The Environmental Protection Agency moved closer Monday to issuing regulations on greenhouse gases, a step that would enable it to limit emissions across the economy even if Congress does not pass climate legislation. According to an article published today (Dec. 8) in the Washington Post (Steven Mufson and David A. Fahrenthold, EPA is preparing to regulate emissions in Congress’s stead), “[t]he move, which coincided with the first day of the international climate summit in Copenhagen, seemed timed to reassure delegates there that the United States is committed to reducing its emissions even if domestic legislation remains bogged down. But it provoked condemnation from key Republicans and from U.S. business groups, which vowed to tie up any regulations in litigation.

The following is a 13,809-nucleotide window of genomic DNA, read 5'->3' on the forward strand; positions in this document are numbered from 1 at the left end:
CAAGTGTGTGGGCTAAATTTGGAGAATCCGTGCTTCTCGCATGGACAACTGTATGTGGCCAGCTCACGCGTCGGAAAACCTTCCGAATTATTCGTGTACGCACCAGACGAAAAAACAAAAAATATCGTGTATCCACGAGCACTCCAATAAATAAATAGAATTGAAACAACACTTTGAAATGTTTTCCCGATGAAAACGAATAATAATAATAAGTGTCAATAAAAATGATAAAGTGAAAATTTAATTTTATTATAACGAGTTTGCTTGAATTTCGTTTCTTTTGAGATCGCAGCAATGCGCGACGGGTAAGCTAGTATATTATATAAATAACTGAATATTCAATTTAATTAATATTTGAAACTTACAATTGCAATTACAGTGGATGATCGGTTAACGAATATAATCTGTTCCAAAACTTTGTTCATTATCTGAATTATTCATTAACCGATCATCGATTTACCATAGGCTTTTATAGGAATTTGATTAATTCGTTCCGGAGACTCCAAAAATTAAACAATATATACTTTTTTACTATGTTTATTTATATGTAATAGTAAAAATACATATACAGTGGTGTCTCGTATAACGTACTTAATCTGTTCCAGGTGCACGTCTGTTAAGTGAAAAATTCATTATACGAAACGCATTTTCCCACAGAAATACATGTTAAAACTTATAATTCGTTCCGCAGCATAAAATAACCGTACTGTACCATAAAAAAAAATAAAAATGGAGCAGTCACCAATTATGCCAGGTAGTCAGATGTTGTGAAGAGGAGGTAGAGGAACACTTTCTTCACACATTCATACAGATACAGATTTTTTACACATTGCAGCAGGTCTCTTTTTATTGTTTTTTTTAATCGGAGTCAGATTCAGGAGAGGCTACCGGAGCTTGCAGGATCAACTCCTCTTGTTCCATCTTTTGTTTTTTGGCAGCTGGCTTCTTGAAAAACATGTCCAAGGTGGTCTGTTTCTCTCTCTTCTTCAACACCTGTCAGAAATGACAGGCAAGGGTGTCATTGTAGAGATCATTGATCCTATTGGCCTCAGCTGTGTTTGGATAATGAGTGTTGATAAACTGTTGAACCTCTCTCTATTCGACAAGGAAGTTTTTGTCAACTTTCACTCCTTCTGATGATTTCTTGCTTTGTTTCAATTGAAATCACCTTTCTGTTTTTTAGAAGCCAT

Posts in "Environmental Law" category
U.S. EPA Administrator Lisa Jackson announced yesterday a proposal requiring large industrial facilities that emit at least 25,000 tons of greenhouse gases (GHGs) a year to obtain construction and operating permits covering these emissions. These permits must demonstrate the use of best available control technologies and energy efficiency measures to minimize GHG emissions when facilities are constructed or significantly modified.
On September 14, 2009, the European Commission issued a Report to the Council, the European Parliament, the European Economic and Social Committee and the Committee of the Regions on the application and effectiveness of the directive on strategic environmental assessment (Directive 2001/42/EC- hereinafter the “SEA Directive”) The Report is available here.